Grizzly 1.9.0: Asynchronous HTTP responses
By oleksiys on Dec 02, 2008
In Grizzly 1.9.0, which will be released very soon, we've implemented new feature for HTTP module.
Now it is possible to send HTTP responses asynchronously without blocking a worker thread. What does it mean and which advantages we get?
In earlier Grizzly versions, when we sent HTTP response, a current thread was blocked until whole the response will be written on network. This is fine, when response is relatively small and server is not overloaded with processing HTTP requests.
But in case, when server is under load and is not able to write HTTP response fast... We block on thread and wait, when OS will become ready to write next chunk of data on network, so write operation becomes a bottleneck for our server scalability.
In Grizzly 1.9 it is possible to leverage the advantages, proposed by Grizzly asynchronous write queue. So now, if channel can not write more data on wire, instead of blocking on a thread, we add the HTTP response message to a write queue. Asynchronous write queue will be processed, once OS will signal, that channel is available for writing.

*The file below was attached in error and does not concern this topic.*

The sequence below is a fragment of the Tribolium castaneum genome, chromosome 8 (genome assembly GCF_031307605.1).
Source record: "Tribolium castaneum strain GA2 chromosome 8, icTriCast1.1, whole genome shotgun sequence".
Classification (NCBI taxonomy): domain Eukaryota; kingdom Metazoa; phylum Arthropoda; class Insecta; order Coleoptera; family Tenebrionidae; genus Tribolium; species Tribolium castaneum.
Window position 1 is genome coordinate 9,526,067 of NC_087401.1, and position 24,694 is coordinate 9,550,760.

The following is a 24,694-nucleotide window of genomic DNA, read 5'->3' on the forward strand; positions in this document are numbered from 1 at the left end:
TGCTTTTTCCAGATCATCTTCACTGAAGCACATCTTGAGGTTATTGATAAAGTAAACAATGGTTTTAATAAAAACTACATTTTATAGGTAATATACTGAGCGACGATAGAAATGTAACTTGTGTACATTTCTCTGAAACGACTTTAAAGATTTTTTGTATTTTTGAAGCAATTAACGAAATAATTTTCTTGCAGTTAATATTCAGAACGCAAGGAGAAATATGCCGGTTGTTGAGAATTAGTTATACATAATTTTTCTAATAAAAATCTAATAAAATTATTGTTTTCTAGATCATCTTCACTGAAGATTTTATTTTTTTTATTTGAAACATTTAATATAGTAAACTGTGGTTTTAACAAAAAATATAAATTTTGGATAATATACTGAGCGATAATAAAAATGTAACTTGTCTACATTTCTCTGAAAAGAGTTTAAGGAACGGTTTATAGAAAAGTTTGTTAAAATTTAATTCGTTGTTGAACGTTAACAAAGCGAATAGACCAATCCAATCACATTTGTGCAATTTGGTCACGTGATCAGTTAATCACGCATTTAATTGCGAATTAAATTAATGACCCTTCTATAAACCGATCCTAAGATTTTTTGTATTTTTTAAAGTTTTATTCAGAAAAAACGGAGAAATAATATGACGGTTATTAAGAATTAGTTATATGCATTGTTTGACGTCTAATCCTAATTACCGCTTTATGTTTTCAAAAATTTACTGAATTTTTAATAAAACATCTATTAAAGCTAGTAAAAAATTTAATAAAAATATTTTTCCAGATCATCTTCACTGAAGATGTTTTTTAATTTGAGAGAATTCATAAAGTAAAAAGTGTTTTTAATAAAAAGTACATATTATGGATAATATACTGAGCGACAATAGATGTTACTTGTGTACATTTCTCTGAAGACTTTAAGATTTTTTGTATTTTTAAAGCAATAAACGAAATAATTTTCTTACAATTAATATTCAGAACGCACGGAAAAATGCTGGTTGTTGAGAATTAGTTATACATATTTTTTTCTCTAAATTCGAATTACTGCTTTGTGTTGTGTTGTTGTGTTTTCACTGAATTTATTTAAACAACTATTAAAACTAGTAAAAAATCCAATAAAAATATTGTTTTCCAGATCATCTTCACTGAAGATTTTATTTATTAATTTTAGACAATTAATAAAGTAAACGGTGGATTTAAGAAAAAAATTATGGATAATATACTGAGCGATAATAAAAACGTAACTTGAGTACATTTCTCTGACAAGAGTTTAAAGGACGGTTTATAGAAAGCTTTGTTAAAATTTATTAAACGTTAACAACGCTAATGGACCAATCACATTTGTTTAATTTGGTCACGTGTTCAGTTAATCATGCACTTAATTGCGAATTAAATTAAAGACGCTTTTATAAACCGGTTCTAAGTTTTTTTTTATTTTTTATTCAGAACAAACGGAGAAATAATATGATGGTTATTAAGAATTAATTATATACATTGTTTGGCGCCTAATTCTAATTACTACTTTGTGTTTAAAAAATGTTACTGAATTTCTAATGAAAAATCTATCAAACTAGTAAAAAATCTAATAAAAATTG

The asynchronous mode for HTTP responses is turned off by default. So here are ways, how it could be turned on:
1) Programmatically, using SelectorThread
SelectorThread selectorThread = new SelectorThread();
2) Using system property
Though asynchronous mode for HTTP responses is very useful and has huge advantages, comparing to blocking mode, it has one "detail" :), which we have to be careful with. I'm talking about ByteBuffer cloning.
At time, when we can not write more data on channel, we add the ByteBuffer to asynchronous write queue, which means we can not continue to work with this ByteBuffer, until it will be released from asynchronous write queue. So, to process next HTTP request, we have to create new ByteBuffer. So, basically to increase server scalability by using asynchronous write queue, we pay memory. In Grizzly 1.9 we use simple ByteBuffer pool with limited size, to avoid creating new ByteBuffers all the time. The size of the ByteBuffer pool could be tuned.
2) Using system properties: